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Dave Naylor

TSN Football Insider


To get the heart of what's wrong with the sport of boxing these days, start with the dynamics of the much anticipated fight between Manny Pacquiao and Floyd Mayweather, two fighters introduced in Los Angeles on Wednesday ahead of their bout scheduled for Las Vegas on May 2. 

Mayweather and Pacquiao are the two biggest names in the sport, two men whose personalities outside the ring transcend their sport in a way few have of the past generation.

Mayweather is an undefeated five-division 11-time champion and the bad-boy of the sport, whose reputation has widened his appeal in a sport that needs villains. Pacquiao an eight-division champion who has held ten world titles, someone who has used his fame to purse everything from a music to politics to sports beyond boxing.

It's hard to imagine two fighters with more profile and personality getting in the ring to face each other, which is part of why their first meeting is expected to be the highest-grossing fight of all time with a pay-per-view audience that could generate as much as $300 million.

Doesn't sound much like a sport that's suffering, does it?

But here's the rub: for all the hype and attention this fight will receive, most sports fans have never seen Pacquiao or Mayweather fight - even once. 

In a world where the sports audience has an endless number of choices for free or little expense, their exploits have been showcased solely on pay-per-view where neither fighter has managed to crack a million buys for their most recent fights.

Start considering the size of those audiences relative to other sports and you start to understand why interest in boxing is restricted to a hard-core and the generally curious.
Pacquiao-Mayweather is expected to surpass the all-time record for pay-per-view buys of 2.5 million, which was set when Mayweather fought Oscar De La Hoya. But at $100 a pop, there are going to be many whose interest won't meet that threshold.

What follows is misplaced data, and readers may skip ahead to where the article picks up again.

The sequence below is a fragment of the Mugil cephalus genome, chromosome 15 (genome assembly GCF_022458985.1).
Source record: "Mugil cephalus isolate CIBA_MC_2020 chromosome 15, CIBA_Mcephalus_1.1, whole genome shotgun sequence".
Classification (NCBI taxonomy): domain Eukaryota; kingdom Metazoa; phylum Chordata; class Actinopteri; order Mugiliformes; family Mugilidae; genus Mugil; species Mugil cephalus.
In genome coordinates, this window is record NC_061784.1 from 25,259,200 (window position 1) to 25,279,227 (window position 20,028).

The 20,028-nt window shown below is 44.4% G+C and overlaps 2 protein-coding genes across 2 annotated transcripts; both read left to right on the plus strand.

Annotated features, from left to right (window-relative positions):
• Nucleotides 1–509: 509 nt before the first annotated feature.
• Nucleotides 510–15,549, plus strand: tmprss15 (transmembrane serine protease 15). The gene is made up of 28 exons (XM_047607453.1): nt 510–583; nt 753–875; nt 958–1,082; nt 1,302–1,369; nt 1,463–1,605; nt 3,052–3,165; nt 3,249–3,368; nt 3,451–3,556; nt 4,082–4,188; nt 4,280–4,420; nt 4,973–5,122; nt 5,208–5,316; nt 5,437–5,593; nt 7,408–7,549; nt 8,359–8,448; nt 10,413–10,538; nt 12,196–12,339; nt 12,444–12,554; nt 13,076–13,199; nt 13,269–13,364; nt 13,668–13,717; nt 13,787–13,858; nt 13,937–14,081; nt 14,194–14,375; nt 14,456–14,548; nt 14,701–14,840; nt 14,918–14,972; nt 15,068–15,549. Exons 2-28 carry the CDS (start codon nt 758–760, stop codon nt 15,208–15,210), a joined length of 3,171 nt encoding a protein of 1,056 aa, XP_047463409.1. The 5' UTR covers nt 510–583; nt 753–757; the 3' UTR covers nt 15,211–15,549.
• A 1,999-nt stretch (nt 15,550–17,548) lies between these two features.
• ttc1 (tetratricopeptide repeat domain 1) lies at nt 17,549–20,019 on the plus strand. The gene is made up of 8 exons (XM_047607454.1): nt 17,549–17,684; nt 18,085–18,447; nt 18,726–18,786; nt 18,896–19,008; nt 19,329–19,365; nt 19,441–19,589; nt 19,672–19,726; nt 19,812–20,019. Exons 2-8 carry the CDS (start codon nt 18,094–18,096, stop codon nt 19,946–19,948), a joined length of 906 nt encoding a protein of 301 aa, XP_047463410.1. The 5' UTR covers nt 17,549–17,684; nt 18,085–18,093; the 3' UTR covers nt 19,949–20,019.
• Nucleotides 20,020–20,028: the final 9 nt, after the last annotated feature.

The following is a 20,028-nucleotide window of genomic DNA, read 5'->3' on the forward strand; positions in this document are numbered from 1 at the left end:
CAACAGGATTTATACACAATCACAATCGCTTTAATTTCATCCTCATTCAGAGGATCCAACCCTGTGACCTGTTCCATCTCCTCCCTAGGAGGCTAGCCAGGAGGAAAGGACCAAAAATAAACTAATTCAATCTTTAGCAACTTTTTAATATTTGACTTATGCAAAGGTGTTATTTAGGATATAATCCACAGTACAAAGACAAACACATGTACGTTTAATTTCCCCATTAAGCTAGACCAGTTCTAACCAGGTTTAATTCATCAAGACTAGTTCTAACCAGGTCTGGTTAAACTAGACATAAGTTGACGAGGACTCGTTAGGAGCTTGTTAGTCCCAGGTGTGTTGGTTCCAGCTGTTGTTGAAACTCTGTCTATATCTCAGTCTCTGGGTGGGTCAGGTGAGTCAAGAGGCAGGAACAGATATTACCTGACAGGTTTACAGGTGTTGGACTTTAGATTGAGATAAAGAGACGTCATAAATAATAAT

And even should the pay-per-view audience hit three million, we're still talking about a puny worldwide audience of actual eyeballs watching the event live.

So how exactly is a fight that most people will never see going to save boxing? It's not. 

What's interesting is that boxing on television has run a course completely the opposite of other sports over the past half century.

Going back to the 1950s and 1960s, boxing was a staple of sports television programing that was available in homes across North America. The sports television industry was in its infancy and boxing took advantage of the publicity and revenue that could be generated by putting live events on television, a course that would eventually revolutionize the economics of nearly all professional sports. 

By the 1970s, boxers were among the most well-known athletes in North America - and on earth - with their personalities better known than their records. General sports publications like Sports Illustrated regularly featured them on covers as a means of attracting a general sports audience. 

That all began to change with the rise of specialty channels and pay-per-view television, where promoters were able to draw bigger profits from smaller audiences. With that, boxing began to evolve from a sport to which the general sports fan could relate to one understood and followed mostly by small, but loyal audience.

All of this has occurred at a time when television exposure for every other sport has exploded with the expansion of channels and programming, so that nearly every game in every professional league is available for free or minimal cost, including other combat sports such as mixed martial arts.

Recent efforts by NBC to return the sport to primetime network television - for the first time in nearly 30 years - are an effort in the right direction. But there may be too much ground to catch up in a world where more than a generation of fans have grown up with so much easy access to sports - except boxing.

Less exposure and smaller audiences for boxing not only affects the sports kids will follow as they grow up but also the sports they will choose to pursue. 

Baseball, basketball, football or hockey all present the opportunities for athletic scholarships, the opportunity to turn pro in flourishing leagues and to be watched widely on television. 

Compare that to boxing. To suggest that Pacquiao-Mayweather will be the sport's last big hurrah is probably as flawed as saying it will be the event to save the sport.
Great match-ups will come along every now and then, as they have over the course of the past 20 years, even while boxing was sliding off the mainstream grid. 

Boxing will always have its niche and its generous paydays. But a niche is where it is destined to remain, even after Manny Pacquiao and Floyd Mayweather put the sport briefly back into the spotlight.